The heroic fanaticism of youth culture – its importunate optimism as well as arrogant capriciousness – provides the perfect habitat for these sorts of ill-fated exercises. One of Griffin’s favourites is the “straight edge” cult: a US punk movement originating around 1980 of ascetic discipline, so focussed on the effort to redeem the political and aesthetic vigour of punk music from what the straight edgers perceived as its lifestyle corruption that they adopted an exclusive regime of monastic severity. No sex, no drugs, no booze, no smoking, no caffeine. “They’d get tattoos that proudly said, ‘Straight Edge Forever’,” reflects Griffin, “projecting what they feel at the age of 17 or 18 as a lifetime’s commitment. Then of course they quickly discover that things aren’t that straight, or that easy. But I admire the clarity of vision, the empowerment, even if it doesn’t work out.” How cruelly ironic that tattooed pledge must look on someone pushing 40, trying to pick up at a bar on a coke high. It’s in scenarios of this sort of farcical overconfidence that Griffin exposes and exploits an abrasive absurdism. He has, for instance, an as yet unrealised – and perhaps unrealisable – project to get a dolphin tattooed with an image of a hippie holding a peace sign, and then set free back among its clan to sport its new look. “A woman in Nimbin gets a tattoo of a dolphin on her shoulder,” says Griffin, “but what if the dolphin had to carry the weight of its own celebration by new age hippiedom?” It would be a ridiculous role reversal; but, because it attributes a sense of blame as well as pride in the animal for its own mythification, the gesture – meant as a sort of malicious gift – would also be a wicked jack-ass style of stunt.
Just as this dolphin would be forced into signalling something it had no responsibility for, Griffin’s portrait photographs – which may be heading for an international exhibition at London’s Hayward Gallery in 2008 – also trick their subjects into utterances and facial features that have nothing to do with their identity. A fashion model posed in a studio has a white plastic bag, imprinted with black and white image of a woman’s face, pulled over her head as if it could suffocate her. The face on the mask is of Griffin’s girlfriend, Cath Martin, a professional photographer who was doing a fashion shoot with that model at the time. As he describes the image, it’s a “Spare Girlfriend” because “the idea is that you could stick it on anyone’s head.” Griffin takes his portraits piggybacking on Martin’s photo-sessions, “using her large format gear and adding an extra shot at the end, but shooting the back of the model’s head.” False bulging eyes and piggy noses stick out of luxuriant drapes of hair, with word-balloons graphically vomited out in cascades from a buried mouth. The text – fragments of death metal or rap lyrics – is usually cut out of paper while Griffin waits for his opportunity to get the shot.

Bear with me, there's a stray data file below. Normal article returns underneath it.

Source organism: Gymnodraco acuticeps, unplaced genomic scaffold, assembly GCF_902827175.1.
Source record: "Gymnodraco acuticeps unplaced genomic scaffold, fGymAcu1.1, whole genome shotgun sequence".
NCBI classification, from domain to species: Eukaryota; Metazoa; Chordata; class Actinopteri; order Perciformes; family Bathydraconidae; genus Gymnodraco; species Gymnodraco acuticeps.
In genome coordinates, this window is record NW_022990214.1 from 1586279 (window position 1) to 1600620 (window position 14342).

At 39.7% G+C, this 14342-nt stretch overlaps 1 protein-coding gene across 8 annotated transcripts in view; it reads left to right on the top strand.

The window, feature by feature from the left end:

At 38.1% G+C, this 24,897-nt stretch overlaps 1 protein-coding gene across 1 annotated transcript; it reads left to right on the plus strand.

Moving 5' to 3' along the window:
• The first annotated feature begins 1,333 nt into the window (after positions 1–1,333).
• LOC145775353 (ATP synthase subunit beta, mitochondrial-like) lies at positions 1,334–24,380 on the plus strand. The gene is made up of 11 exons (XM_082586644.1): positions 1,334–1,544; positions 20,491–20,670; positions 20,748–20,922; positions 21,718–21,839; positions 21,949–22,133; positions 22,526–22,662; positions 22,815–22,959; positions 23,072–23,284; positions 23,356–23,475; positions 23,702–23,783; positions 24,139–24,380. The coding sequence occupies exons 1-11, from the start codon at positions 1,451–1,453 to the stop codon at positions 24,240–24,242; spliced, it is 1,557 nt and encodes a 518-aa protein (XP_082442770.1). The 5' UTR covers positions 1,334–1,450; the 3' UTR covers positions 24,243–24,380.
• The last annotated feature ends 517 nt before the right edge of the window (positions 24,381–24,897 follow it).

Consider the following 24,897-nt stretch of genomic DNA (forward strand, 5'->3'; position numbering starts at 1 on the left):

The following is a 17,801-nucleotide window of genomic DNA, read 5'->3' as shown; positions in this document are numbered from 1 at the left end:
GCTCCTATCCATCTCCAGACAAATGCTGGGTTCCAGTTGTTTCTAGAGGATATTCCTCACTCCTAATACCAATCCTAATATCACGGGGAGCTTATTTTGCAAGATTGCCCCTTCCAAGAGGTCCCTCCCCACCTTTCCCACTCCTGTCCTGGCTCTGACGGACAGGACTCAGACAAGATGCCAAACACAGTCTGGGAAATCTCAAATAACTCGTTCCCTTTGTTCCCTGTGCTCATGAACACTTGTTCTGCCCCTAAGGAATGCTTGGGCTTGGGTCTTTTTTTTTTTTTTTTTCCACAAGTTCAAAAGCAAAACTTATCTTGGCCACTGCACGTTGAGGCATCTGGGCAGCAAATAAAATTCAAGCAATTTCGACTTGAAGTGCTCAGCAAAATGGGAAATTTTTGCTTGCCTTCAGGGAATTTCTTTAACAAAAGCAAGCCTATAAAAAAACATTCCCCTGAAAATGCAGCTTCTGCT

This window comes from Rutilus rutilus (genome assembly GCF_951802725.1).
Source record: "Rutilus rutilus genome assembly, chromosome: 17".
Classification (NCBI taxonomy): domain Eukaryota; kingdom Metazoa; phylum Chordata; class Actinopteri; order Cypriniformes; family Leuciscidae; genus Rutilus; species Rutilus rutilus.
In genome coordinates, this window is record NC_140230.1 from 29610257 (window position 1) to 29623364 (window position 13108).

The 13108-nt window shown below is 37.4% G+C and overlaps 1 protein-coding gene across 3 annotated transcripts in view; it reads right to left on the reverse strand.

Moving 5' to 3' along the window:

These portraits are like high-end party gags, but they’re also slightly creepy mug-shots of a homeless, dog-faced, pathetic contingent from toon-town. Their detachable novelty store physiognomies configure the comical and devlish backside of human identity, in effect, its arse-end; and we see this ludicrous face bared – sometimes with sinister glee – in many of Griffin’s sculptural assemblages. A plastic chair – almost disconsolately lurking in the corner of one of the derelict hotel rooms appropriated by Melbourne curator Mark Feary for the show Relentless Optimism, early in 2007 – was tipped perilously backward with one front leg balanced on the nose of a cheap ornamental leaping dolphin. A hairdryer, jammed into a hole cut in the seat, directed a blast of hot air upwards to hold a rotating white balloon aloft, on which the words “anywhere but here” were handwritten like a plea for help. “It’s the lame plight of the balloon and of the artwork,” says Griffin, “stuck in this monotony of spinning in the air.” Art is a cartoon speech bubble that is also the empty decapitated head uttering the complaint, animated by the enthusiasm of the hot air vortex issuing from the hole in the figure’s seat, or arse, raised obliquely to let out a noisy fart. Or, in another work, it is a bloodshot eye drawn on a ping pong ball that spins in a hair dryer’s jet stream, activated by motion sensors when the viewer approaches. The eyes shoot up out of their sockets in delirious excitement, wildly staring around as if in a sexually agitated paranoia.
Griffin’s disembodied and dismembered figures are victims of this aesthetic delirium, performing with the feral panic of an emaciated speed-freak. At his most recent show in Gertrude Contemporary Art Space two white billiard balls hang low to the floor from impossibly thin long strands of coloured chewing gum, attached like spitballs to the ceiling, and are suspended over a dollar sign made of fake shit that sits on a black garbage bag. Are these distended eyes greedily stretched on their stalks in hyperbolic voyeuristic anticipation of some sort of cash value prize? Their spindly ducts of chewing gum come from the artist’s mouth, rather than from an eye socket, and are spat out as his sculptural material, just like the dollar from the anus. How amazing is that, to hang those balls from that thin filament of gum; or mould excrement into a sign! Art is there in that leap of wonder and amazement when shit looks hot.